I take a deep breath as I start the book. I know there will be more shouty caps, unnecessary italics, gussied-up dialogue and truths that I have supposedly never seen in print before. I know that the book is not exactly for a reader like me, but that I will even so find the faux idiot savant in DMs stance extremely annoying. More than a Woman is pitched on the back cover blurb as an invitation to join Moran ‘for 24 hours in the life of the average middle-aged woman’, and this is the first thing that rankles. I struggle to see Moran as the average woman – the average woman who has a column in the Times with a generous salary to match? – especially when one chapter of the book unfolds as she is apparently fixing the dishwasher herself. And I can’t help seeing the things the early chapters are preoccupied with – being a wife, being a mother, having a female body – as not exactly irrelevant but not exactly not retrograde. I’m not able to get worked up along with Moran when people don’t call a vulva a vulva, and if I don’t love the very ingrowing hairs on my shins, I don’t think I’m letting feminism down again. Peculiarly, Moran’s teenage exuberance is still on display, creating at times a vertiginous contrast between form and content: here she is posting a picture of her bare feet ‘with a Jacob’s Cream Cracker wedged between each toe’, there she is complaining that, unlike the word ‘hard’, the word ‘moist’ is a ‘boner-killing, fanny-closing spell’; here she is gurgling at the turn of her husband’s key in the door (‘Argh! Gragh! Waah! Gnuuuu!’), there she is having an epiphany about the differences between men and women while watching Jerry Seinfeld do stand-up. Many of Moran’s references are teenagey, like the Marvel Universe, or Lizzo, or Ed Sheeran, or Greta Thunberg, or Billie Eilish. I’m exhausted and alienated and pissed off and patronised all at once. I’m even getting angry at her title, for placing that Bee Gees song in my head, a song whose premise – as I soon discover when I ask Alexa to scratch an itch and play it – is that the girl the Gibb brothers have chosen should be grateful that they see her as more than a woman. Because just being a woman would be a problem?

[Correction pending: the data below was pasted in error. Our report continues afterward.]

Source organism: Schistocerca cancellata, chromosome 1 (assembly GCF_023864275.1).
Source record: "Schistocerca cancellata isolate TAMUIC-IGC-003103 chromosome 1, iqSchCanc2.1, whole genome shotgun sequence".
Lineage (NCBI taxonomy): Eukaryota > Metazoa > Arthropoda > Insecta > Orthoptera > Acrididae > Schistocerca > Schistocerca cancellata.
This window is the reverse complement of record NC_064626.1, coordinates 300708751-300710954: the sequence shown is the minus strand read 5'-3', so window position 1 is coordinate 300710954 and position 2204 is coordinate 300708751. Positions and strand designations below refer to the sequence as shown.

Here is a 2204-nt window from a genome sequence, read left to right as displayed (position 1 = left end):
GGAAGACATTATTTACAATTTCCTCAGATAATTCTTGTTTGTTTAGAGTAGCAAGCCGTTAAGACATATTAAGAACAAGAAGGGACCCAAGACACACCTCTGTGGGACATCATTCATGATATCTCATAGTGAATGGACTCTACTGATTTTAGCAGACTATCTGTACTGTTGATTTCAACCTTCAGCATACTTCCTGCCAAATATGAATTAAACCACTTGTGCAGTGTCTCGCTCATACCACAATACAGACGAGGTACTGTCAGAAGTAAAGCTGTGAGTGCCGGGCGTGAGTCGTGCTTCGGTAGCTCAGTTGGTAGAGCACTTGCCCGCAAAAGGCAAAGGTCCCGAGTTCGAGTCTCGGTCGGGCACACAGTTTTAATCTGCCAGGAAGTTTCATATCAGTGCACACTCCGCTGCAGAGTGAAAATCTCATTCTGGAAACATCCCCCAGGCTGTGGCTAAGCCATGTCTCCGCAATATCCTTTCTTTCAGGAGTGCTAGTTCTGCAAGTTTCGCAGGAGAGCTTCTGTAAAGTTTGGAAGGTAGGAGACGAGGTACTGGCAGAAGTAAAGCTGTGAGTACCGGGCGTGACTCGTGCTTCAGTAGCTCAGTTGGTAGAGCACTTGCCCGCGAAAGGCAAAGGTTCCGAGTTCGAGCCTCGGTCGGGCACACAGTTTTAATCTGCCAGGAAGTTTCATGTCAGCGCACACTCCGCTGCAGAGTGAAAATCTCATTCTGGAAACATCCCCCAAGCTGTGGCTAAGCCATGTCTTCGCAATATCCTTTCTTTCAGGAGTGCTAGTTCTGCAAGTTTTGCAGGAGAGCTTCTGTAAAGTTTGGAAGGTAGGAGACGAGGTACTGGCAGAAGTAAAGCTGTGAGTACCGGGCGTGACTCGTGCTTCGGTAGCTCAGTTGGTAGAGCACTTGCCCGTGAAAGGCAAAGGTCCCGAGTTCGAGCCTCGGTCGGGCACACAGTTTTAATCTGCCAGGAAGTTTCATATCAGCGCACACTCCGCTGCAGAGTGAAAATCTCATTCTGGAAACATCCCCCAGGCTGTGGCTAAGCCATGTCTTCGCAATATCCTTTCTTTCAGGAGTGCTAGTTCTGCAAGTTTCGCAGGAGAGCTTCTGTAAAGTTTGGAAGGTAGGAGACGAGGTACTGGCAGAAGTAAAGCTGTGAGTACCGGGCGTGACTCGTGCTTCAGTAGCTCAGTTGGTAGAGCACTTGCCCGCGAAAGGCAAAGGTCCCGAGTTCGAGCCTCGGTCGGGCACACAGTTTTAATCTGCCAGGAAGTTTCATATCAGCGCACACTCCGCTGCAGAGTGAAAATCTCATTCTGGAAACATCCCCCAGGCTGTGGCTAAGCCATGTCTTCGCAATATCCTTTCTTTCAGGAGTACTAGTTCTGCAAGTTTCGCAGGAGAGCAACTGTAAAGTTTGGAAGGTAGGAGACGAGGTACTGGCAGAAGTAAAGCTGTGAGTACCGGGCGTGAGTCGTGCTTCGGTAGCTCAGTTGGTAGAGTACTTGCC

I am the feminist killjoy of Moran’s nightmares, scratching my biroed objections all over the book, making a reading list for her in my head. She wrote her first book to eliminate people like me. But I keep reading. And something changes. Maybe she wears me down, maybe I acclimatise, but the book in my hands is transformed when Moran does something unexpected, and stops talking about herself. One of her teenage daughters is struggling with the way she looks, and Moran doesn’t suggest a makeover but the table-turning move of getting her to work out what she herself finds beautiful, to be a beholder rather than simply beheld. This advice reminded me of one of my most joyous moments during this pandemic summer, when Vogue released a ‘get ready with me’ video with Alexandria Ocasio-Cortez, who took us from her daily layer of cult Japanese drugstore sunscreen to her congressional committee-ready scarlet lip. She filled in her brows while describing what a pink tax is. She blended glittery gold eyeshadow onto her lids while lamenting that in certain workplaces make-up isn’t just something that ‘gives you life’ but can get you paid more too. She pushed liquid lipstick into her cupid’s bow while explaining that she chose this formula so she doesn’t have to touch up during a day on Capitol Hill. Here is a beholder! It makes Moran’s quoted forebear Nora Ephron look rather dingy for still complaining about her neck.